It is highly praiseworthy that van der Velde and de Kamps ground the blackboard operations in the concrete domain of neural network operations. A genuine challenge posed by neural mechanisms, however, is to describe how they could be possibly generated without recourse to innate knowledge or to explicit programming. Associative synaptic plasticity is the dominant, although not the only, concept emerging from neuroscience to account for learning processes, and it is for example sufficient to generate combinatorial productivity in the frontal latching networks model (Treves 2005). It would be exciting, and perhaps not far-fetched, to see van der Velde and de Kamps’ blackboards self-organise through an associative learning paradigm.
Van der Velde and de Kamps also briefly address recursive productivity making use of decaying activity in reverberating assemblies (Pulvermüller 1999). This fits naturally in with the blackboard architecture once there is a discrete set of structure assemblies. However a more distributed mechanism of recursion would be less ad hoc, for example the one discussed by Grüning (2005) for trainable networks. Perhaps one can integrate aspects of distributed network dynamics with composite attractor models in order to allow for distributed and compositional properties as the same time. Such model that combines a distributed blackboard for combinatorial structure and a distributed push-down (or more powerful) storage for recursion would be most interesting.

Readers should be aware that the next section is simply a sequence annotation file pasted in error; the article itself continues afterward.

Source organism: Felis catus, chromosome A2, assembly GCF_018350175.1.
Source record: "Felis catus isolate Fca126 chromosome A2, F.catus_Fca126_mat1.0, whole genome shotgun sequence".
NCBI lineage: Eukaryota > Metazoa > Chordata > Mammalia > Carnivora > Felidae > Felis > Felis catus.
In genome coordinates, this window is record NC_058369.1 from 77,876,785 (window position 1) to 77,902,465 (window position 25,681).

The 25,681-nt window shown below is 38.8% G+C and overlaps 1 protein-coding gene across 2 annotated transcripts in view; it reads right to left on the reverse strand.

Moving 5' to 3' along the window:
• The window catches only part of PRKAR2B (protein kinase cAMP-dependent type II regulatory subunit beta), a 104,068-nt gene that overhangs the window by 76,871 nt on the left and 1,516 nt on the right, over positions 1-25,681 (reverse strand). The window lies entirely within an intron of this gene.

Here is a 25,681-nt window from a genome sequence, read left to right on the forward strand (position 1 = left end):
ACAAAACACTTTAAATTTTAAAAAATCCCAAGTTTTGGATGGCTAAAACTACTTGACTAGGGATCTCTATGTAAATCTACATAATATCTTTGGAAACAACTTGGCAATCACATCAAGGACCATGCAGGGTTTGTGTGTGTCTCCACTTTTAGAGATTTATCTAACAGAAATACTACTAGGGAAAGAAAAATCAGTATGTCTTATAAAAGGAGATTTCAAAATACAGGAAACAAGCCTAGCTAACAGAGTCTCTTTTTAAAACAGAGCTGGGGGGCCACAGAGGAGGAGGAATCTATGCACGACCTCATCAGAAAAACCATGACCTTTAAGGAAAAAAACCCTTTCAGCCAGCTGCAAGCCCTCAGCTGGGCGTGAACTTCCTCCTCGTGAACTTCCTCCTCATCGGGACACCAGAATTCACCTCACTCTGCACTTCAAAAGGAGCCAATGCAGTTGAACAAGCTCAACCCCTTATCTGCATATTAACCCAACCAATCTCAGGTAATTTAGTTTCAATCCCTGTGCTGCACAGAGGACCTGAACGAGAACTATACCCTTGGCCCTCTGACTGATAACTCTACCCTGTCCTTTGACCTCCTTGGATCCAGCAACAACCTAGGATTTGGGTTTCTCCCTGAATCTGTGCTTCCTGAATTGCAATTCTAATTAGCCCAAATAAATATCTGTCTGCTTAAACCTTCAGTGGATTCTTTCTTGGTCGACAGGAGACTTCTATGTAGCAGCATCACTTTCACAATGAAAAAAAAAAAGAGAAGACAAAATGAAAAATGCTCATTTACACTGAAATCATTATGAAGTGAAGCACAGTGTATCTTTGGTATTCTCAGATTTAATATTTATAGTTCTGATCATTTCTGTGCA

Last, we would invite to a dynamic interaction in a wider sense. Jackendoff (2002) invokes a conceptual innovation in cognitive neuroscience which would allow for a more productive dialogue between neural network models and linguistic theory, and van der Velde and de Kamps appear to respond to the call. While meeting the challenge of the linguists, however, cognitive modellers should not neglect to appreciate the conceptual advances in systems and theoretical neuroscience, especially as relates to assembly and attractor dynamics. Without it, it seems difficult to understand how linguistic and, in general, cognitive representations can emerge from the underlying neural dynamics, and what qualitative or quantitative changes in the properties of the cortical ware, which had already been shaped by 200 million years of mammalian evolution, led to the distinctiveness of human cognition.
In sum, we regard van der Velde's and de Kamp's article as an important progress in the direction of a fruitful interdisciplinary exchange; and suggest following this program through with the inclusion of distributed and dynamical attractor representations, thus avoiding some of the short-comings and the neural implausibility of the current model.
Grüning, A. (2005). Stack- and queue-like dynamics in recurrent neural networks. Connection Science 17. To appear.
Hauser, M. D., Chomsky, N., & Fitch, W. T. (2002). The faculty of language: What is it, who has it, and how did it evolve. Science 298:1569—1579.
Fulvi Mari, C. & Treves, A. (1998). Modeling neurocortical areas with a modular neural network. Biosystems 48:47—55.
Jackendoff, R. (2002). Foundations of Language: Brain, Meaning, Grammar, Evolution. Oxford University Press, Oxford.
O'Kane, D. & Treves, A. (1992). Why the simplest notion of neocortex as an autoassociative memory would not work. Network 3:379—384.
Pulvermüller, F. (1999). Words in the brain's language. Behavioral and Brain Science 22:253—336.
Treves, A. (2005). Frontal latching networks: a possible neural basis for infinite recursion. Cognitive Neuropsychology 21:276—291.
A.G. was supported by the Human Frontier Science Program RGP0047-2004/C during the write-up of the comment.